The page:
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NEW YORK 'S JEFFREY HESSING TELLS OF HIS ARTISTIC EXPERIENCE ON THE DANUBE'S BANK NEAR KOMÁRNO

A portrait of a US artist in Slovakia

JEFFREY Hessing recently finished his second fellowship at the Sympa artist's retreat in Patince. The symposium, located in the hamlet on the Danube River near Komárno, has existed for 11 years, and is financed by a group of Slovak benefactors.

Hessing was drawn to the Danube, as seen in his River Run oil on canvas.

JEFFREY Hessing recently finished his second fellowship at the Sympa artist's retreat in Patince. The symposium, located in the hamlet on the Danube River near Komárno, has existed for 11 years, and is financed by a group of Slovak benefactors.

An American artist born in Brooklyn, New York, Hessing has spent most of his professional life in the south of France. In his paintings, one can see the influence of French impressionism and post-impressionism, as well as more modern masters such as Matisse, Picasso, and Chagall. Among other places, collections of his work can be


found at the Centre Culturel Henri Matisse, Vence, France and the Rose Art Museum in Waltham, Massachusetts. Besides painting, Hessing regularly performs as a blues guitarist and singer at local nightclubs in Nice.

John Sherwood recently interviewed Hessing about his experiences as an artist in Slovakia for the Spectator.


The Slovak Spectator (TSS): What's a typical day like at Sympa?

Jeffrey Hessing (JH): The days are filled with painting and the nights with music and dancing. Many of the artists played guitar, either in the traditional Roma style or universal rock and blues. The jams were unending and musical styles and cultures flowed together and combined in truly unexpected ways. It was not unusual for

photos in this article are by Will Chiron and Gila Yelin Hirsch.

someone with whom I had never exchanged more than a few words to jam with me for over an hour.

Meals were also an essential aspect of each day. We would all meet at a little restaurant, and exchange ideas about everything. We spoke in many languages, including pantomime, but always with the greatest openness, spontaneity, respect, and caring.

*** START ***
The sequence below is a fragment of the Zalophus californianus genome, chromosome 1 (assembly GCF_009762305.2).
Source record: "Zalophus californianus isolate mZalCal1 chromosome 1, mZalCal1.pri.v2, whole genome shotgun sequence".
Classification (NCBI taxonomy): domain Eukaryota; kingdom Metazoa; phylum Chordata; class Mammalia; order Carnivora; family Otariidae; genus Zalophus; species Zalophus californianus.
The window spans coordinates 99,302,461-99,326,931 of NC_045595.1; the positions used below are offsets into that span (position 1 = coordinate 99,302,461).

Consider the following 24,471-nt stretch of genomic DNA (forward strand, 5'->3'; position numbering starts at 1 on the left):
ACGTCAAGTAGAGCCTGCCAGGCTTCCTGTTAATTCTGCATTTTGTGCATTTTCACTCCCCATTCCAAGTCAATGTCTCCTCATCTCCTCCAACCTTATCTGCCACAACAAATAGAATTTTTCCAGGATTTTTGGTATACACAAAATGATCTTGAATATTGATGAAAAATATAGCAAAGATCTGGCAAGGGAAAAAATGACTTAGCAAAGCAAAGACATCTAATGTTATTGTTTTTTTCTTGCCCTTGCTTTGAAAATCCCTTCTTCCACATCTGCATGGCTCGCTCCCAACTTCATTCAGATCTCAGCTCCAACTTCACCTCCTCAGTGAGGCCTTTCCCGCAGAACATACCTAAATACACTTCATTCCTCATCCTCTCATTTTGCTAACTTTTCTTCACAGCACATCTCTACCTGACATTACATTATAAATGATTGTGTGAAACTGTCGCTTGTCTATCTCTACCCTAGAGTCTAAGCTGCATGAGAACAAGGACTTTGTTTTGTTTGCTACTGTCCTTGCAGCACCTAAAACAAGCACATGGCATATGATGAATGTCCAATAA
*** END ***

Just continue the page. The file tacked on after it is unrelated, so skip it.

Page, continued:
TSS: How many paintings resulted from your experience?

JH: I work at a fevered pitch when placed in an isolated environment free from the distractions of daily life. The collective energy of the group also motivated me a great deal.


TSS: What were your favourite subjects for compositions at Sympa? How did the setting inspire your work?

JH: In Patince, I was drawn to the water. The reflections in the Danube, the plants on its banks, and the distant fields and hills it runs through were a never-ending source of inspiration for me. Being there was like being suspended in time: nothing else to think about, to worry about, or to attend to.


Jeffrey Hessing at work.
photo: Photos in this article are by Will Chiron and Gila Yelin Hirsch.

TSS: As a place to work, how does Sympa in Slovakia compare to Nice, France, your current residence? How is the light and mood different or similar, for that matter?

JH: Nice is a flamboyant city. The architecture is a mixture of many styles and periods but is almost always ornamental and exaggerated. The people are flashy and colorfully dressed. The light is strong and sharp. Slovakia is more subdued. The light is soft and diffuse. The people are more reserved, and the landscape more rural, and flowing.


TSS: Where did the other artists come from?

JH: Slovakia, Slovenia, Hungary, the Ukraine, Germany, Cyprus, Switzerland, France, Iran, and the United States.


TSS: How many were Slovak?

JH: The first year I attended, there were two or three. This time there were a few more, perhaps six or seven.


TSS: What are Slovakia's artistic prospects for the future? Are there any Slovak artists whom you admire?

JH: Slovakia has a strong artistic tradition. All the painters I met were hardworking, serious, and accomplished. They are powerful and passionate. I was very close with several Slovak artists and had some kind of interaction with everyone at the seminar. It is an intimate situation. There were many whom I admired not only for their painting but also for their musical ability and knowledge of history and culture. I don't want to make too great a distinction between Slovak painters as opposed to Hungarian painters living in Slovakia or Slovenian painters, etc. The obvious thing about the international seminar is how similar we all are. The differences, in that context, are hardly noticeable.


TSS: How attractive is Slovakia for artists? Will the next Picasso choose to live in Slovakia as opposed to more traditional artist haunts, such as France, Spain, or Italy?

JH: The next Picasso is not likely to choose Slovakia. Artists are drawn to a place where there is a lot of money combined with a strong interest in the arts. The interest exists in Slovakia but the collectors are not there as far as I can see.


TSS: How has your experience in Slovakia influenced your work?

JH: It is hard to say. It has certainly had a dramatic affect on my view of the world. It was a great privilege to meet the artists from Iran, to hear about their daily lives, and to discover how very much alike we are in our hopes and dreams. It was moving beyond words to sit up late at night with two Slovenians as they described battles that occurred near their homes during the recent war in the Balkans. The retreat, overall, not only changed my art but my life.


Note: An exhibition of Jeffrey Hessing's work, including paintings of Slovakia, will be shown at the Pucker Gallery in Boston, Massachusetts, from March 18 to April 16, 2006. For more information, see www.puckergallery.com.

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